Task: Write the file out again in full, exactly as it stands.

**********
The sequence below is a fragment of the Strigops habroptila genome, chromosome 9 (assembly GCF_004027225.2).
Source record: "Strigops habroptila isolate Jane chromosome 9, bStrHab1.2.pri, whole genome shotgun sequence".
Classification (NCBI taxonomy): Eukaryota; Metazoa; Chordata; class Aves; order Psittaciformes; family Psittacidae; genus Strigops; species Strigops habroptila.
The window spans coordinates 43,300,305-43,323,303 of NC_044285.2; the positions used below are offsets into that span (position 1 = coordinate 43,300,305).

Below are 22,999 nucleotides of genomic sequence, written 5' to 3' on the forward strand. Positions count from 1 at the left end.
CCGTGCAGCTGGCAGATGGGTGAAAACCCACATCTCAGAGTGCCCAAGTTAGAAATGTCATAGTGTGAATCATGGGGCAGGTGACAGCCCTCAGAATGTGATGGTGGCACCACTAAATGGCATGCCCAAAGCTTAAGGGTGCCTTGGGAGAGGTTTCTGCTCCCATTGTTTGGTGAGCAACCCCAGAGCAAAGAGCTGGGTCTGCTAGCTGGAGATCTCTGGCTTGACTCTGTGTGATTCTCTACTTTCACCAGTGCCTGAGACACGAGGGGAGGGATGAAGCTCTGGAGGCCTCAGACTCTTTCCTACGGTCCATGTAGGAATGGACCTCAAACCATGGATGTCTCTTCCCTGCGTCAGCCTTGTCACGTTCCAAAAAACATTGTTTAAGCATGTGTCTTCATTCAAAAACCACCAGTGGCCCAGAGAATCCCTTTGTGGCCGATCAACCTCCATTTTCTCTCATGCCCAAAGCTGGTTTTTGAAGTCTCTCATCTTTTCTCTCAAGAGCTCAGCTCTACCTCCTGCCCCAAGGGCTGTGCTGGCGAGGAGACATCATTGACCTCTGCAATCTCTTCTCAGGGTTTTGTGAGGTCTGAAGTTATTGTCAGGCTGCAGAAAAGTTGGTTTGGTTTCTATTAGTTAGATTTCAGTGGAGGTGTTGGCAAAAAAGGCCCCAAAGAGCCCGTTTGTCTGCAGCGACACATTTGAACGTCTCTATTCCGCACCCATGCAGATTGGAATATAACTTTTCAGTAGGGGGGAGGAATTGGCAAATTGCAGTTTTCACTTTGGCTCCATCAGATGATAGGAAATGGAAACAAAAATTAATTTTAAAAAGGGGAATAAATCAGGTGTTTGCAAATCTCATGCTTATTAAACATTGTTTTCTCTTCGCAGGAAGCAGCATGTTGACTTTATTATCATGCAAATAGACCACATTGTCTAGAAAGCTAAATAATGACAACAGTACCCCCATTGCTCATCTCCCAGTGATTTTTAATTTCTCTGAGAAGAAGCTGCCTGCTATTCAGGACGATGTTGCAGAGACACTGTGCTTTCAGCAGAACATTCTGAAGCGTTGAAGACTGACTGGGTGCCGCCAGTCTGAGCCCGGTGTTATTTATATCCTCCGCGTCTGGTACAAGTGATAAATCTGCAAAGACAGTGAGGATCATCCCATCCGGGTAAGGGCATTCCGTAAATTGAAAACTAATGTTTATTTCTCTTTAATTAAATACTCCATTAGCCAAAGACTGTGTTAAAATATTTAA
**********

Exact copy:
The sequence below is a fragment of the Strigops habroptila genome, chromosome 9 (assembly GCF_004027225.2).
Source record: "Strigops habroptila isolate Jane chromosome 9, bStrHab1.2.pri, whole genome shotgun sequence".
Classification (NCBI taxonomy): Eukaryota; Metazoa; Chordata; class Aves; order Psittaciformes; family Psittacidae; genus Strigops; species Strigops habroptila.
The window spans coordinates 43,300,305-43,323,303 of NC_044285.2; the positions used below are offsets into that span (position 1 = coordinate 43,300,305).

Below are 22,999 nucleotides of genomic sequence, written 5' to 3' on the forward strand. Positions count from 1 at the left end.
CCGTGCAGCTGGCAGATGGGTGAAAACCCACATCTCAGAGTGCCCAAGTTAGAAATGTCATAGTGTGAATCATGGGGCAGGTGACAGCCCTCAGAATGTGATGGTGGCACCACTAAATGGCATGCCCAAAGCTTAAGGGTGCCTTGGGAGAGGTTTCTGCTCCCATTGTTTGGTGAGCAACCCCAGAGCAAAGAGCTGGGTCTGCTAGCTGGAGATCTCTGGCTTGACTCTGTGTGATTCTCTACTTTCACCAGTGCCTGAGACACGAGGGGAGGGATGAAGCTCTGGAGGCCTCAGACTCTTTCCTACGGTCCATGTAGGAATGGACCTCAAACCATGGATGTCTCTTCCCTGCGTCAGCCTTGTCACGTTCCAAAAAACATTGTTTAAGCATGTGTCTTCATTCAAAAACCACCAGTGGCCCAGAGAATCCCTTTGTGGCCGATCAACCTCCATTTTCTCTCATGCCCAAAGCTGGTTTTTGAAGTCTCTCATCTTTTCTCTCAAGAGCTCAGCTCTACCTCCTGCCCCAAGGGCTGTGCTGGCGAGGAGACATCATTGACCTCTGCAATCTCTTCTCAGGGTTTTGTGAGGTCTGAAGTTATTGTCAGGCTGCAGAAAAGTTGGTTTGGTTTCTATTAGTTAGATTTCAGTGGAGGTGTTGGCAAAAAAGGCCCCAAAGAGCCCGTTTGTCTGCAGCGACACATTTGAACGTCTCTATTCCGCACCCATGCAGATTGGAATATAACTTTTCAGTAGGGGGGAGGAATTGGCAAATTGCAGTTTTCACTTTGGCTCCATCAGATGATAGGAAATGGAAACAAAAATTAATTTTAAAAAGGGGAATAAATCAGGTGTTTGCAAATCTCATGCTTATTAAACATTGTTTTCTCTTCGCAGGAAGCAGCATGTTGACTTTATTATCATGCAAATAGACCACATTGTCTAGAAAGCTAAATAATGACAACAGTACCCCCATTGCTCATCTCCCAGTGATTTTTAATTTCTCTGAGAAGAAGCTGCCTGCTATTCAGGACGATGTTGCAGAGACACTGTGCTTTCAGCAGAACATTCTGAAGCGTTGAAGACTGACTGGGTGCCGCCAGTCTGAGCCCGGTGTTATTTATATCCTCCGCGTCTGGTACAAGTGATAAATCTGCAAAGACAGTGAGGATCATCCCATCCGGGTAAGGGCATTCCGTAAATTGAAAACTAATGTTTATTTCTCTTTAATTAAATACTCCATTAGCCAAAGACTGTGTTAAAATATTTAA